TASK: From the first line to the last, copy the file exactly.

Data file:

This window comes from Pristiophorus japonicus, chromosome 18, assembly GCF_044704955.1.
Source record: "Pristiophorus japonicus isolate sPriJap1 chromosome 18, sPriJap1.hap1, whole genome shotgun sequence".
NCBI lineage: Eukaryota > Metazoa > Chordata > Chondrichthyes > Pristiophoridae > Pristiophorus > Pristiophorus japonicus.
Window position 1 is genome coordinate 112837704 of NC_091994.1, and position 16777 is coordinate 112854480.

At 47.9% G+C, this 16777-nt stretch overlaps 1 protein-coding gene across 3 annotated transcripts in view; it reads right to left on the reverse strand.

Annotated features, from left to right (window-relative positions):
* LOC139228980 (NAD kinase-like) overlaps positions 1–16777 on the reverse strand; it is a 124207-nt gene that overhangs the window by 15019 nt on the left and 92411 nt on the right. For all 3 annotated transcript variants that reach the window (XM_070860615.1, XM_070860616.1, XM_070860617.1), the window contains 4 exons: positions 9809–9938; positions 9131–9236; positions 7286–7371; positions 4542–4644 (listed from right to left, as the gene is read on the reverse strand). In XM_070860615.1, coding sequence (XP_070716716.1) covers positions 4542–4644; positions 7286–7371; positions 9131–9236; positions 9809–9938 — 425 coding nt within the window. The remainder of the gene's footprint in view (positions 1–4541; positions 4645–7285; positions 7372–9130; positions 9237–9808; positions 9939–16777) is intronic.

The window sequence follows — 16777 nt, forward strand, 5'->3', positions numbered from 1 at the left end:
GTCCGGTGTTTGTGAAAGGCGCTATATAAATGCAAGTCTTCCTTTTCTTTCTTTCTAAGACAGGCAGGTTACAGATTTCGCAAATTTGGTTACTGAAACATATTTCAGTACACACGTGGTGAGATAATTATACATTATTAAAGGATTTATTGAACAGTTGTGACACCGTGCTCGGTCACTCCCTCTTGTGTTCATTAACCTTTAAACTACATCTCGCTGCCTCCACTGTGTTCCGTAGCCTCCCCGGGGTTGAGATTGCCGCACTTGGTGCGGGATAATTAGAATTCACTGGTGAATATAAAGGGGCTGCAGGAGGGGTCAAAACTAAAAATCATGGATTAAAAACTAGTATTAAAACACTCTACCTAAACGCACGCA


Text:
This window comes from Pristiophorus japonicus, chromosome 18, assembly GCF_044704955.1.
Source record: "Pristiophorus japonicus isolate sPriJap1 chromosome 18, sPriJap1.hap1, whole genome shotgun sequence".
NCBI lineage: Eukaryota > Metazoa > Chordata > Chondrichthyes > Pristiophoridae > Pristiophorus > Pristiophorus japonicus.
Window position 1 is genome coordinate 112837704 of NC_091994.1, and position 16777 is coordinate 112854480.

At 47.9% G+C, this 16777-nt stretch overlaps 1 protein-coding gene across 3 annotated transcripts in view; it reads right to left on the reverse strand.

Annotated features, from left to right (window-relative positions):
* LOC139228980 (NAD kinase-like) overlaps positions 1–16777 on the reverse strand; it is a 124207-nt gene that overhangs the window by 15019 nt on the left and 92411 nt on the right. For all 3 annotated transcript variants that reach the window (XM_070860615.1, XM_070860616.1, XM_070860617.1), the window contains 4 exons: positions 9809–9938; positions 9131–9236; positions 7286–7371; positions 4542–4644 (listed from right to left, as the gene is read on the reverse strand). In XM_070860615.1, coding sequence (XP_070716716.1) covers positions 4542–4644; positions 7286–7371; positions 9131–9236; positions 9809–9938 — 425 coding nt within the window. The remainder of the gene's footprint in view (positions 1–4541; positions 4645–7285; positions 7372–9130; positions 9237–9808; positions 9939–16777) is intronic.

The window sequence follows — 16777 nt, forward strand, 5'->3', positions numbered from 1 at the left end:
GTCCGGTGTTTGTGAAAGGCGCTATATAAATGCAAGTCTTCCTTTTCTTTCTTTCTAAGACAGGCAGGTTACAGATTTCGCAAATTTGGTTACTGAAACATATTTCAGTACACACGTGGTGAGATAATTATACATTATTAAAGGATTTATTGAACAGTTGTGACACCGTGCTCGGTCACTCCCTCTTGTGTTCATTAACCTTTAAACTACATCTCGCTGCCTCCACTGTGTTCCGTAGCCTCCCCGGGGTTGAGATTGCCGCACTTGGTGCGGGATAATTAGAATTCACTGGTGAATATAAAGGGGCTGCAGGAGGGGTCAAAACTAAAAATCATGGATTAAAAACTAGTATTAAAACACTCTACCTAAACGCACGCA